Mpumalanga needs to build almost 400 new schools to cater for the fast-increasing population of the province. This was what senior education officials yesterday told the National Council of Province’s (NCOP’s) Mpumalanga delegation during its oversight visit in the province during Provincial Week.

Briefing the NCOP delegation as part of the week’s activities, provincial education Head of Department Ms Lucy Moyane said over 380 schools were needed, based on the guidelines set by human settlements planning. “When one looks at the population, the fast-growing towns and the schools that we currently have, there is a need for about 383 new schools in the province,” Ms Moyane told the NCOP delegation.

The HOD also reported that her department does not have the budget to deal with the shortage of classrooms and also build new schools. However, work is underway for the construction of a special school for blind and deaf learners, after the need was identified a few years ago.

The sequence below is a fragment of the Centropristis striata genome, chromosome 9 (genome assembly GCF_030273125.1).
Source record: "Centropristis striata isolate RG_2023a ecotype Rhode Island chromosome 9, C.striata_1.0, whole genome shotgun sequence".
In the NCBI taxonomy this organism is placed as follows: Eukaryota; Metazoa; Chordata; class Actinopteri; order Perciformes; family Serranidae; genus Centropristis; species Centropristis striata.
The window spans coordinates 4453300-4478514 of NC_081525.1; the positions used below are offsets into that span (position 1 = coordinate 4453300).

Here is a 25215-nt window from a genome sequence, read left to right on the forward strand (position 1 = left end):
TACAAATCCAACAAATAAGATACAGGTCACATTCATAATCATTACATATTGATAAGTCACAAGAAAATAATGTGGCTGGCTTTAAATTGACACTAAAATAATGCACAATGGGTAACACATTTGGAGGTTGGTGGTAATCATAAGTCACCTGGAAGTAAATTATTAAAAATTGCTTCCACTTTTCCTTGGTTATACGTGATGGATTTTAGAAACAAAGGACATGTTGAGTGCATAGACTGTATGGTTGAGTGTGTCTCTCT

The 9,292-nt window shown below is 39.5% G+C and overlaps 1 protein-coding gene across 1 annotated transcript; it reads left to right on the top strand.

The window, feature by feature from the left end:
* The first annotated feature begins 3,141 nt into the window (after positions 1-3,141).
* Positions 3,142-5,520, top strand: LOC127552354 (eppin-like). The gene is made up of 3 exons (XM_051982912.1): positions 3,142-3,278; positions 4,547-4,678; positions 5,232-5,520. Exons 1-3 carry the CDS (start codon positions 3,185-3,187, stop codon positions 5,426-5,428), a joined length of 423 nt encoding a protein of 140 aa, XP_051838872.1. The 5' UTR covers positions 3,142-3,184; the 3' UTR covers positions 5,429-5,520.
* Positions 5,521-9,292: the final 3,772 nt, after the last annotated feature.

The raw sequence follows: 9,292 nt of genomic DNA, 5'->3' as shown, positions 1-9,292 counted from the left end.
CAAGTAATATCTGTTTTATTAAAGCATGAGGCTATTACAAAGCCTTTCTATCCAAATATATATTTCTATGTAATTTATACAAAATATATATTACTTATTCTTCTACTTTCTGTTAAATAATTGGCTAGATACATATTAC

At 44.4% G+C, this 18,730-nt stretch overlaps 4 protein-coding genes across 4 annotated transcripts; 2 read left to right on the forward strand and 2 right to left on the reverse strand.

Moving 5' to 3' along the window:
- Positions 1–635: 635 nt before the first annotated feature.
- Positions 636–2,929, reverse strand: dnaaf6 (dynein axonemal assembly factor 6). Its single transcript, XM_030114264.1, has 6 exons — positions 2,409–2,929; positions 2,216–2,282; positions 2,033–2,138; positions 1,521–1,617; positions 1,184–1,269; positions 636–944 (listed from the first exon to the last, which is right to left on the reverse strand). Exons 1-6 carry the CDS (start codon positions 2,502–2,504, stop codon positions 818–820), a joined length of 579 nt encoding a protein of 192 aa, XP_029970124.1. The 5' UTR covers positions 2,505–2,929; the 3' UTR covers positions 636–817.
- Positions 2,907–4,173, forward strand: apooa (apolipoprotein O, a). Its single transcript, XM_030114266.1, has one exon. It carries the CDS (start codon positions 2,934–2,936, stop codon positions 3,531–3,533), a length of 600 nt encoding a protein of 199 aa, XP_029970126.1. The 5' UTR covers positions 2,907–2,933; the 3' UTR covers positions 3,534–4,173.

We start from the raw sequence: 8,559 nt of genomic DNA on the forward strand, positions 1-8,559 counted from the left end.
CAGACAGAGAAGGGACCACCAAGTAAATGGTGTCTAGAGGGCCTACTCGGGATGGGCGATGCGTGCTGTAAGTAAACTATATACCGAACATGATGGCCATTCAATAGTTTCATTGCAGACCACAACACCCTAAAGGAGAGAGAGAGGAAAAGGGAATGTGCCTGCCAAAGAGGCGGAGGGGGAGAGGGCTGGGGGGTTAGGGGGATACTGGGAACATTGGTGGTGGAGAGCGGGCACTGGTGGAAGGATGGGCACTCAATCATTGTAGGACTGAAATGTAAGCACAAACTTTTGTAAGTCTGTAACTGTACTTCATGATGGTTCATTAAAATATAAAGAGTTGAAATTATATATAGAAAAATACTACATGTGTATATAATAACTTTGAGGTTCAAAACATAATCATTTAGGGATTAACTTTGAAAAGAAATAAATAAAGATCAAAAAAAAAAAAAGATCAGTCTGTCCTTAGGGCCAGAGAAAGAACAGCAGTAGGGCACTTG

Following three-days of oversight in the province’s Ehlanzeni District and interacting with various stakeholders in assessing government’s capacity to deliver services, the NCOP delegation concluded that the province was able to deal with the needs of the communities, but there is room for improvement.

“After assessing the state capacity in Mpumalanga, we can confirm that the province is able to deal with the needs of the people. There is room for improvement and we have identified specific issues that will be referred to the relevant departments to act on,” said House Chairperson for Committees and Oversight in the NCOP Mr Jomo Nyambi.

The delegation also received briefings from municipalities, the provincial Office of the Auditor-General, the South African Local Government Authority as well as Trans Africa Concessions, a private company responsible for the management of the N4 road between Pretoria and Maputo.

The leader of the NCOP delegation, Ms Audrey Maleka, commended the municipalities and the departments for their efforts to deliver services, and improve the financial performances and audit outcomes. The provincial and local government sectors were also advised that good audit outcomes alone do not help and that a clean audit must also be able to produce efficient service delivery.

Sakhile Mokoena
1 April 2022